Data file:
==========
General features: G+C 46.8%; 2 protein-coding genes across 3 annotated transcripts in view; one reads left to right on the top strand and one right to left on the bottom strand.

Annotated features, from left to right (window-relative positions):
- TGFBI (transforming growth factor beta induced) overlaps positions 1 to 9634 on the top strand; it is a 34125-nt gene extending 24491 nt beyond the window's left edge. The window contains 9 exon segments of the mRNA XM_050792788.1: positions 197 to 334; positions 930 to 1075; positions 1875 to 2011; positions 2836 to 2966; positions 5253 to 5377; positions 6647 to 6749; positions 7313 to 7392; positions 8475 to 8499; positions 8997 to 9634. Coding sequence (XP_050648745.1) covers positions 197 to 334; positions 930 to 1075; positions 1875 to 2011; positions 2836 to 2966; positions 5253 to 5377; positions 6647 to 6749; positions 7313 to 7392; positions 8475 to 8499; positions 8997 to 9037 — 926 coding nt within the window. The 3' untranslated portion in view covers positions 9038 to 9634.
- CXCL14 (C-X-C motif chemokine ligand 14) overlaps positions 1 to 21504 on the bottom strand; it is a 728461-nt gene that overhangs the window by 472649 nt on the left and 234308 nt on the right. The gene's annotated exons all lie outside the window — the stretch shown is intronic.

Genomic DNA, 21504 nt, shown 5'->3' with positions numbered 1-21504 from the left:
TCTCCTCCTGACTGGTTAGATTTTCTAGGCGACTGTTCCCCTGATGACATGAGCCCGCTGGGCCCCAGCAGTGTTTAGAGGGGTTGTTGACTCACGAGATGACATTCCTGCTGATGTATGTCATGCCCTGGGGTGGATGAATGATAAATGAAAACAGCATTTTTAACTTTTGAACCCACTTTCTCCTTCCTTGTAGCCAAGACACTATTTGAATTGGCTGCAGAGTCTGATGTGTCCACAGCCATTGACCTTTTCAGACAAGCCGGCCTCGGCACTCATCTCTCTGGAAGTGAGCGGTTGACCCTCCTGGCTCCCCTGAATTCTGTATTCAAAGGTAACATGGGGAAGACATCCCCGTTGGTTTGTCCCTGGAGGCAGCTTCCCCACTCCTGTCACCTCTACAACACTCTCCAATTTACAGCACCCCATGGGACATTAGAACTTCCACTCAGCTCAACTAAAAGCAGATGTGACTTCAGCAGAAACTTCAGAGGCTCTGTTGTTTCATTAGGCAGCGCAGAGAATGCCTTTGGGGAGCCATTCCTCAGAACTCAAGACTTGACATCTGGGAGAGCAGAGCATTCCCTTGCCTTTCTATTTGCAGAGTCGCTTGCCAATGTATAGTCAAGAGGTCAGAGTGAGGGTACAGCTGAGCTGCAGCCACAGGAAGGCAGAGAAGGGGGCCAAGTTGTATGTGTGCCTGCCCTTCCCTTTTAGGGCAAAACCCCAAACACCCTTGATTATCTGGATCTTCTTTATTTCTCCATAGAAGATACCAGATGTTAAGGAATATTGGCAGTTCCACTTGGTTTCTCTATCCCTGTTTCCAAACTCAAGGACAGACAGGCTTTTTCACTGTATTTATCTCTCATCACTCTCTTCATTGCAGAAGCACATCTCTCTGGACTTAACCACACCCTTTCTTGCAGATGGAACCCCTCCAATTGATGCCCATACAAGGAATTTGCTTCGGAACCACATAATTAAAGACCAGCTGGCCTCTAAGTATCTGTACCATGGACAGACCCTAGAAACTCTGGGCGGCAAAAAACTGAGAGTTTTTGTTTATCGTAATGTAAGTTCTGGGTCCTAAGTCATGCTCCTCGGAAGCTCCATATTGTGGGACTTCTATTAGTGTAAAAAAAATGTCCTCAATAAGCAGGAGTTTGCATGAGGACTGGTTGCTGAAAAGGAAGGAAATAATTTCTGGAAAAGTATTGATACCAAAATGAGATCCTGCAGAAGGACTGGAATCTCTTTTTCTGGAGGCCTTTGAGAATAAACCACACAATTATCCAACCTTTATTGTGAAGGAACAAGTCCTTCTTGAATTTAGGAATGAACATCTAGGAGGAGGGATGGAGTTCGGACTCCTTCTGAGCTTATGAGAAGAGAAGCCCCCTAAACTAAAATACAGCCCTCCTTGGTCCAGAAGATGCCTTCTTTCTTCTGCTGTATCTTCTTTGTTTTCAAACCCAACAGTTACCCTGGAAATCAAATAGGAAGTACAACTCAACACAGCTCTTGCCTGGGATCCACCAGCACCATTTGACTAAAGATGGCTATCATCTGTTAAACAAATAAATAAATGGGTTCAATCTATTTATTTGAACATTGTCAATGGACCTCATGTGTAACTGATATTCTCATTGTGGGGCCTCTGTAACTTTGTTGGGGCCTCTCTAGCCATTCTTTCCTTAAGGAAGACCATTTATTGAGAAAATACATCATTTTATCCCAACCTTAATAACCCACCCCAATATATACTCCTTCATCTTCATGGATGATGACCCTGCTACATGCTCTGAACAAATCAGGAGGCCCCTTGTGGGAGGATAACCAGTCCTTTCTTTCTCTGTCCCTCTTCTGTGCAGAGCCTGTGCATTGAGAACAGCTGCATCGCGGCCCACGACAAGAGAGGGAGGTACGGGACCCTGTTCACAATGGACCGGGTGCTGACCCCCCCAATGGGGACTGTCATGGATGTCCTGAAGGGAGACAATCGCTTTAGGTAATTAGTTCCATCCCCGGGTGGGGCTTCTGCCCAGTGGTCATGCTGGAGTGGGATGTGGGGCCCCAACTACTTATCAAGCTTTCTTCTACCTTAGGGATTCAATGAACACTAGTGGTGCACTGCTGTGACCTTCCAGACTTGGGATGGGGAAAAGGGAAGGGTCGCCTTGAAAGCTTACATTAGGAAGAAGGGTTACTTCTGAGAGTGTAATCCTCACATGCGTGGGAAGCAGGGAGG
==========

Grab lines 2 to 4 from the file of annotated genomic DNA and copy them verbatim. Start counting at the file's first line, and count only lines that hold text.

Annotated features, from left to right (window-relative positions):
- TGFBI (transforming growth factor beta induced) overlaps positions 1 to 9634 on the top strand; it is a 34125-nt gene extending 24491 nt beyond the window's left edge. The window contains 9 exon segments of the mRNA XM_050792788.1: positions 197 to 334; positions 930 to 1075; positions 1875 to 2011; positions 2836 to 2966; positions 5253 to 5377; positions 6647 to 6749; positions 7313 to 7392; positions 8475 to 8499; positions 8997 to 9634. Coding sequence (XP_050648745.1) covers positions 197 to 334; positions 930 to 1075; positions 1875 to 2011; positions 2836 to 2966; positions 5253 to 5377; positions 6647 to 6749; positions 7313 to 7392; positions 8475 to 8499; positions 8997 to 9037 — 926 coding nt within the window. The 3' untranslated portion in view covers positions 9038 to 9634.
- CXCL14 (C-X-C motif chemokine ligand 14) overlaps positions 1 to 21504 on the bottom strand; it is a 728461-nt gene that overhangs the window by 472649 nt on the left and 234308 nt on the right. The gene's annotated exons all lie outside the window — the stretch shown is intronic.